SPANISH Civil Guard officers have denied that they or their colleagues hit any protesters with riot batons during the Catalan referendum campaign.

Hours of footage of police beating would-be voters has been circulating widely on social media since the October 2017 poll, but one officer told Spain’s Supreme Court: “I didn’t see any police officer using batons against protesters.”

Another qualified his denial: “None of my colleagues hit any protester who remained peaceful.”

Others, who have been giving evidence anonymously, said they had been victims of crowd violence and several said they were injured.

One, who was deployed to the town of Dosrius, said: “When I arrived, we were expected to open a safety corridor. Hundreds of people had a violent and aggressive attitude. I was hit a lot of times.”

Questioned by lawyer Jordi Pina, representing Jordi Sànchez, Jordi Turull and Josep Rull, a Civil Guard sergeant said they did not throw anyone on the ground, but added: “Maybe someone fell in front of our presence, but did not take anyone to the ground.”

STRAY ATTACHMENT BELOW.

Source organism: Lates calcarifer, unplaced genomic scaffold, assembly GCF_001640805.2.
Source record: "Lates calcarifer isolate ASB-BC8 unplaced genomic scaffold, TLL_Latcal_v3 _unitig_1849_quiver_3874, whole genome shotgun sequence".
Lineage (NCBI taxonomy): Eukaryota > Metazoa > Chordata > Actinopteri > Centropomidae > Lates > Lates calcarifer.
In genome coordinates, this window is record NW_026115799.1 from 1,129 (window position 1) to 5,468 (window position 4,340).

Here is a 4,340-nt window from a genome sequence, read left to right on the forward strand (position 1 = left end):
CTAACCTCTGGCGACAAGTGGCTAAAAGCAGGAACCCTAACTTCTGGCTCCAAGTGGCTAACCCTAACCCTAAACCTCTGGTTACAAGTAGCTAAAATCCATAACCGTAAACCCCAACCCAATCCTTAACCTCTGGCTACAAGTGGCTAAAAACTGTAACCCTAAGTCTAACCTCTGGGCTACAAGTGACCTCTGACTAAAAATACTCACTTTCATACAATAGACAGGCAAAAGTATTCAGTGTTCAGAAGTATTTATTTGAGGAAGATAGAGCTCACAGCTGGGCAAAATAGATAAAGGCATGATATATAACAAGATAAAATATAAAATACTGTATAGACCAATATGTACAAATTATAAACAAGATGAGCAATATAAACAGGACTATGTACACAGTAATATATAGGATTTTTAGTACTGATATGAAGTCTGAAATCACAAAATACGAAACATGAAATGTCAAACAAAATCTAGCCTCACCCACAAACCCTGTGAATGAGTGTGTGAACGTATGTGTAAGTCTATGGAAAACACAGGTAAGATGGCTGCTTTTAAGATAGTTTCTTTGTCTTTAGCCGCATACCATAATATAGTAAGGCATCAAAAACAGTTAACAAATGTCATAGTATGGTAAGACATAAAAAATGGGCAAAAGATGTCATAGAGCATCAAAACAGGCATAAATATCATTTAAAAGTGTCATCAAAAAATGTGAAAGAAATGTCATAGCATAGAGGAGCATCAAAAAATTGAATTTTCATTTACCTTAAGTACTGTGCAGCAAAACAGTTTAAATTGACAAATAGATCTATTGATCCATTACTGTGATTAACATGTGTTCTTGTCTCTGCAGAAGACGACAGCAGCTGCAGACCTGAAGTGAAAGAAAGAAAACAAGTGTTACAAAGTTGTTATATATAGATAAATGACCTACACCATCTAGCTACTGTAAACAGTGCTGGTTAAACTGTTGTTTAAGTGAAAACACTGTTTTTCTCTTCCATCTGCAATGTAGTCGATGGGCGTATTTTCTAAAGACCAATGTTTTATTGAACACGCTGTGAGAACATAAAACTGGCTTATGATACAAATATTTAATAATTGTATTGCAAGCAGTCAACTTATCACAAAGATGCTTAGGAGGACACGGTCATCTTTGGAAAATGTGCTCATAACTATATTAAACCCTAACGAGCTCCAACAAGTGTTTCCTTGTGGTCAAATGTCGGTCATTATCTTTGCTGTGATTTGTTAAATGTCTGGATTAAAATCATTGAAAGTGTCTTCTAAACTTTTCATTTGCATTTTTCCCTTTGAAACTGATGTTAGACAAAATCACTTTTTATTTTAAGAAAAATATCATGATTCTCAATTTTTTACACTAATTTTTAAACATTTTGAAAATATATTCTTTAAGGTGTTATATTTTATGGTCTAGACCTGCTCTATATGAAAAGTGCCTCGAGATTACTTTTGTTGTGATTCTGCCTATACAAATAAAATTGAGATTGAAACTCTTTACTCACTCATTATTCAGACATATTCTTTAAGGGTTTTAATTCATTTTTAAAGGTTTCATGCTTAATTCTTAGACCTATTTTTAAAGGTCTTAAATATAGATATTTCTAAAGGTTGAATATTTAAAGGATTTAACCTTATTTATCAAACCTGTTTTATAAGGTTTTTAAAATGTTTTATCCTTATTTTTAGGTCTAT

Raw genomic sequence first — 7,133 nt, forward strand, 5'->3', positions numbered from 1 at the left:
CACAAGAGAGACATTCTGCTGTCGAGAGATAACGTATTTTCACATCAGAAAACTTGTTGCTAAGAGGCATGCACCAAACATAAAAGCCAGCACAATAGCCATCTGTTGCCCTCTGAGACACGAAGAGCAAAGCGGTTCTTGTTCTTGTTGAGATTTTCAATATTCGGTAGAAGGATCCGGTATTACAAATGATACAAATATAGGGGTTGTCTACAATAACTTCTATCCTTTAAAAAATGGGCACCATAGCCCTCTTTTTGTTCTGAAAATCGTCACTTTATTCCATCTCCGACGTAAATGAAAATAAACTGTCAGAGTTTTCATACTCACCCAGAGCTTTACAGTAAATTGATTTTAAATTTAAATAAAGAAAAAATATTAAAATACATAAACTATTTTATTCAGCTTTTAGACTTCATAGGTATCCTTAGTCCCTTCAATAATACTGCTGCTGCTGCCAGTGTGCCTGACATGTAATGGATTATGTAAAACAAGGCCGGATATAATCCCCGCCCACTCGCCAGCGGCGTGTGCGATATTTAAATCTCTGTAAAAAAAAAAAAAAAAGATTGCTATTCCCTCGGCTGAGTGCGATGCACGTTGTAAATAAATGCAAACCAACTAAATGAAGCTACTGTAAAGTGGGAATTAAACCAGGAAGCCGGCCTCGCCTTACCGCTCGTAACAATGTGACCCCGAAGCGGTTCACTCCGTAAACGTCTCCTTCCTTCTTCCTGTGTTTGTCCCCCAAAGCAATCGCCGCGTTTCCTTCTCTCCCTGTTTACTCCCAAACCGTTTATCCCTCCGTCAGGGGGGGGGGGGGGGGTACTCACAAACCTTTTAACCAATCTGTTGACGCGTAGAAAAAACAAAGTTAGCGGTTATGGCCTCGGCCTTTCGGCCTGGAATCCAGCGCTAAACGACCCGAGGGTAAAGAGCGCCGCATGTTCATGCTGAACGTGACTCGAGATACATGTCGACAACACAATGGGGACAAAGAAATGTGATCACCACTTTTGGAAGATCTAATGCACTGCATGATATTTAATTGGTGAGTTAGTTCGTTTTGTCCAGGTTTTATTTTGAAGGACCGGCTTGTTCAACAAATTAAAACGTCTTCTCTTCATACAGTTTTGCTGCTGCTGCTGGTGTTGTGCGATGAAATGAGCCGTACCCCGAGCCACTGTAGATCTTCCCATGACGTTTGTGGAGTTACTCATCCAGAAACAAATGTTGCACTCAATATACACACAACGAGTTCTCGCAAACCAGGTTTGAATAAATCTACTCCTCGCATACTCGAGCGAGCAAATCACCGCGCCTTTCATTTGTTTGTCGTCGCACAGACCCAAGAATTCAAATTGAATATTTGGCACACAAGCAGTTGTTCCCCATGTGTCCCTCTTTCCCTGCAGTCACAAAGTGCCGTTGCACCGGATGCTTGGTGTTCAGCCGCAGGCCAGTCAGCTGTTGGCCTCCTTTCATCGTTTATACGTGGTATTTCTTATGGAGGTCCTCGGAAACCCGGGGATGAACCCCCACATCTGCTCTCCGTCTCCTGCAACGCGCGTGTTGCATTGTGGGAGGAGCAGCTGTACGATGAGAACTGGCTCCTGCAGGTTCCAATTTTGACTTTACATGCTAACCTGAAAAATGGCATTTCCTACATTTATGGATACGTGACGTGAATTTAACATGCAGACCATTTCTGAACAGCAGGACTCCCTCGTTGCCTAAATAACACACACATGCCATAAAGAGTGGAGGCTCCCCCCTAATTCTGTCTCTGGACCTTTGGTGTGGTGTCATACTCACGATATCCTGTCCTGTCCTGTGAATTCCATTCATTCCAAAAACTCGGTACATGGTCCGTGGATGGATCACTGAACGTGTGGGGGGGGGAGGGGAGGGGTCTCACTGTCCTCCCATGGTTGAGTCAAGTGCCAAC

Pina said there was a video of that event, but Judge Manuel Marchena overruled him: “Mr Pina, we can make you testify instead of the witness… we better leave it.”

The lawyer has presented a new petition seeking provisional freedom for Sanchez, who is standing in the Spanish General Election on April 28. Lawyers for Oriol Junqueras and Raül Romeva have made a similar request and propose house arrest to show they will not abscond.